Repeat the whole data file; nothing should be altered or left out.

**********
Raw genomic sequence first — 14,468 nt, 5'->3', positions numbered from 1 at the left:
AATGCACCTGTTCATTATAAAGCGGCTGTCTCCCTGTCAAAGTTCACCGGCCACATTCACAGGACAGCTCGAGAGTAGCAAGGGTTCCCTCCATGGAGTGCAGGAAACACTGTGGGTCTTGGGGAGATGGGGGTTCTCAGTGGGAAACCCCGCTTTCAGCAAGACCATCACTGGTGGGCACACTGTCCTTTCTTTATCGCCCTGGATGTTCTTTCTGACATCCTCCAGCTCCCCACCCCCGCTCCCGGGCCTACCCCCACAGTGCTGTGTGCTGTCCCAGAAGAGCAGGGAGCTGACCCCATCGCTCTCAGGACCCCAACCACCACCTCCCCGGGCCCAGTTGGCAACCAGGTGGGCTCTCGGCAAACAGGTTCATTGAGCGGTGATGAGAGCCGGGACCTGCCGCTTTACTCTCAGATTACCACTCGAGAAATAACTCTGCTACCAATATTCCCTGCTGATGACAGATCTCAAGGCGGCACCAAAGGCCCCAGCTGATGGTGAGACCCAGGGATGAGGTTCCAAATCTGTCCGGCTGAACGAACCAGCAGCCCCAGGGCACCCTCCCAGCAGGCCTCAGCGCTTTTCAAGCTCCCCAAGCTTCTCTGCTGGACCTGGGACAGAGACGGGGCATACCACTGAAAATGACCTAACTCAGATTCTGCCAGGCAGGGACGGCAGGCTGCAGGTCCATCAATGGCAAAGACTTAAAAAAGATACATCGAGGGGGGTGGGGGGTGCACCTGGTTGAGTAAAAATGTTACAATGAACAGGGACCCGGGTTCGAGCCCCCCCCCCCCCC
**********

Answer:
Raw genomic sequence first — 14,468 nt, 5'->3', positions numbered from 1 at the left:
AATGCACCTGTTCATTATAAAGCGGCTGTCTCCCTGTCAAAGTTCACCGGCCACATTCACAGGACAGCTCGAGAGTAGCAAGGGTTCCCTCCATGGAGTGCAGGAAACACTGTGGGTCTTGGGGAGATGGGGGTTCTCAGTGGGAAACCCCGCTTTCAGCAAGACCATCACTGGTGGGCACACTGTCCTTTCTTTATCGCCCTGGATGTTCTTTCTGACATCCTCCAGCTCCCCACCCCCGCTCCCGGGCCTACCCCCACAGTGCTGTGTGCTGTCCCAGAAGAGCAGGGAGCTGACCCCATCGCTCTCAGGACCCCAACCACCACCTCCCCGGGCCCAGTTGGCAACCAGGTGGGCTCTCGGCAAACAGGTTCATTGAGCGGTGATGAGAGCCGGGACCTGCCGCTTTACTCTCAGATTACCACTCGAGAAATAACTCTGCTACCAATATTCCCTGCTGATGACAGATCTCAAGGCGGCACCAAAGGCCCCAGCTGATGGTGAGACCCAGGGATGAGGTTCCAAATCTGTCCGGCTGAACGAACCAGCAGCCCCAGGGCACCCTCCCAGCAGGCCTCAGCGCTTTTCAAGCTCCCCAAGCTTCTCTGCTGGACCTGGGACAGAGACGGGGCATACCACTGAAAATGACCTAACTCAGATTCTGCCAGGCAGGGACGGCAGGCTGCAGGTCCATCAATGGCAAAGACTTAAAAAAGATACATCGAGGGGGGTGGGGGGTGCACCTGGTTGAGTAAAAATGTTACAATGAACAGGGACCCGGGTTCGAGCCCCCCCCCCCCCC